Today they had a Heritage open day in Evesham so we were able to visit the Bell Tower and the Almonry Heritage centre for free. There was also an art exhibition on in the town hall and we almost bought a painting. We then finished the afternoon listening to a brass band from the comfort of our own boat.
As we were going to the Almonry we came across something that Frances thought would be interesting for the boat, if we had had more room.
Although she would have had to let me out occasionally, so that I could cook her meals.
The Almonry is all that is left of the abbey; it was used to distribute alms to the poor. It holds a very eclectic set of exhibits ranging from The Battle of Evesham through to the Second World War, early development of the telephone and what can only be described as a tidier version of my dads garage.
Rear of Almonry
The first surprise as you came in was an old square piano with a laminated copy of a Clementi sonata propped up on the music stand. Clementi had died in Evesham.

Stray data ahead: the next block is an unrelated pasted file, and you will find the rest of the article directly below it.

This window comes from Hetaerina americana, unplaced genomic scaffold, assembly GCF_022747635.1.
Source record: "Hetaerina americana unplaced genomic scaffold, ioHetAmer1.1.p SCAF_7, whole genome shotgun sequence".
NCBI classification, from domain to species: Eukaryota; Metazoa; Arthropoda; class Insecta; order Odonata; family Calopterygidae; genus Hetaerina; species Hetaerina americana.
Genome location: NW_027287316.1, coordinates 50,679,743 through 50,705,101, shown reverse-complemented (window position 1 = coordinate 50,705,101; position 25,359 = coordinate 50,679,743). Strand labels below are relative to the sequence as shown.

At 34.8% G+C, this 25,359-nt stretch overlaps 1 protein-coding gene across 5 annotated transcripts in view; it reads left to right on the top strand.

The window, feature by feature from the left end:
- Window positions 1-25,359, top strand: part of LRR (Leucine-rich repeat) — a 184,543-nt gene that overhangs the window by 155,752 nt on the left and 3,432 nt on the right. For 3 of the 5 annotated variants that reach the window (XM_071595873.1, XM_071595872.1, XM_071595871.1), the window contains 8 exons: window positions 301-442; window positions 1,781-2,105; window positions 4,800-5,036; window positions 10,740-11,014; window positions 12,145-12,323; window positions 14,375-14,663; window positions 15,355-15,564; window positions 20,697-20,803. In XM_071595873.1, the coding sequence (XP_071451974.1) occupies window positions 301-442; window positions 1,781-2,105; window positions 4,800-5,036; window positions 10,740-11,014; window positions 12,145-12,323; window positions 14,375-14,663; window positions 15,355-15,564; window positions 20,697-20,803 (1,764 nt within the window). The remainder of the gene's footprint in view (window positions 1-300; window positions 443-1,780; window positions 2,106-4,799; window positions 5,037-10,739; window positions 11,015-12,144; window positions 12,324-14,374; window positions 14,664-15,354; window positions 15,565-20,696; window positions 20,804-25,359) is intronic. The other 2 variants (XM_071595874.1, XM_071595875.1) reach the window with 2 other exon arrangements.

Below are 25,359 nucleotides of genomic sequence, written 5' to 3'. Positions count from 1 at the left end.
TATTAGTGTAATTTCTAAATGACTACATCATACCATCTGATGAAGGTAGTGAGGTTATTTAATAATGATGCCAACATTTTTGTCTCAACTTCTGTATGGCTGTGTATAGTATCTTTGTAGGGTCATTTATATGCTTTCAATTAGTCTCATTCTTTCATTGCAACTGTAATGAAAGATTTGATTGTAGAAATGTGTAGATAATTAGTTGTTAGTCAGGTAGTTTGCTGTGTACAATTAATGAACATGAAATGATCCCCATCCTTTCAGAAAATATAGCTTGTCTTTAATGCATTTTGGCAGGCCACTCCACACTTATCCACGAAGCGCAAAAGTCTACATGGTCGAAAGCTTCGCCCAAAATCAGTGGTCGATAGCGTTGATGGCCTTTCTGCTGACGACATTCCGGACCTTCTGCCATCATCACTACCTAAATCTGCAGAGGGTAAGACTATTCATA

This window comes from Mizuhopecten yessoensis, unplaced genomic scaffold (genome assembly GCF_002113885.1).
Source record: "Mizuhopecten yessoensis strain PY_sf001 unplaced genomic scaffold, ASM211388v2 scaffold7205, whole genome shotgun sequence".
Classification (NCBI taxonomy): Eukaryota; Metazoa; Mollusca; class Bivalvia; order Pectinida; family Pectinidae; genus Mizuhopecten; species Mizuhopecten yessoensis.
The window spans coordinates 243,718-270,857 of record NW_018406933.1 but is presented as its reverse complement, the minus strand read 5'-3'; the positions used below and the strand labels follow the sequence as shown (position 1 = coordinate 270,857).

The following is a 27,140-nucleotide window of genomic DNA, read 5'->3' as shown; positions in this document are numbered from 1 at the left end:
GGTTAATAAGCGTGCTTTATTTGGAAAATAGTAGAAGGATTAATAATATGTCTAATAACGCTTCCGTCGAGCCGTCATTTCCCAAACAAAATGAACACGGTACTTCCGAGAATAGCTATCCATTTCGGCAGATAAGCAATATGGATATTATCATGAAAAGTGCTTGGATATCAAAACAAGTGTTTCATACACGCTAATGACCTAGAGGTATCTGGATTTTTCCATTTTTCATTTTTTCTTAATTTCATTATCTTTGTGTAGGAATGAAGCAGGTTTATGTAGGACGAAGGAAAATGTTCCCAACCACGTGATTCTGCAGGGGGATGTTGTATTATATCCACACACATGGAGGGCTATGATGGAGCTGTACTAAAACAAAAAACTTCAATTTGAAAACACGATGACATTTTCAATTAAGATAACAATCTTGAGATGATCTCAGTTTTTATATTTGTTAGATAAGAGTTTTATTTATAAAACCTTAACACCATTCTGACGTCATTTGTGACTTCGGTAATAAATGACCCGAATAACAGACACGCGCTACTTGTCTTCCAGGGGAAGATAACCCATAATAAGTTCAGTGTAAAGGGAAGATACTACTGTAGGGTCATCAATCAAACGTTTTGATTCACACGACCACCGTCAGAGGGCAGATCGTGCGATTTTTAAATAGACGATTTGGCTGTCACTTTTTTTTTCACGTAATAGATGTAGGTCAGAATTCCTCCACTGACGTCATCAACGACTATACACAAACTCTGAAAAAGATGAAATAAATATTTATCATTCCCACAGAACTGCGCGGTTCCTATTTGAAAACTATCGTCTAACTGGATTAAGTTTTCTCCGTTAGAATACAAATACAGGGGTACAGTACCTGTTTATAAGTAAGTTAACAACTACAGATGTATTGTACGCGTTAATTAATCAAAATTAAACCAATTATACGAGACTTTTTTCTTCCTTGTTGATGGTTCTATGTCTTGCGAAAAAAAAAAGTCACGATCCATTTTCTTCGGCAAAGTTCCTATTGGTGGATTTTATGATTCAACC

There was a 250th scale model of the abbey and surrounding buildings in another room, you can see how close the two churches are, but my how big and impressive the Abbey looks.
Model of Abbey
There was also a room dedicated to Simon de Montford who was leader of the Baron Reform Movement that opposed King Henry III and who was killed at the Battle of Evesham in 1265. His army were cut off by the river which loops around three sides of Evesham and the Kings men held the north exit point, outnumbering SdM’s men three to one.
We made our way back to the boat and had the pleasure of listening to a brass band playing in the park over the river.
Well I think that we have had a very pleasant stay here in Evesham and we will probably move on to Pershore tomorrow, the river is very quiet, there have been a few boats over the weekend but they have now all gone and we are a lone boat on the moorings.
Statistics so far:-
828.06 Miles, 647 Locks, 47 Swing Bridges, 46 Lift Bridges, 7 Tunnels.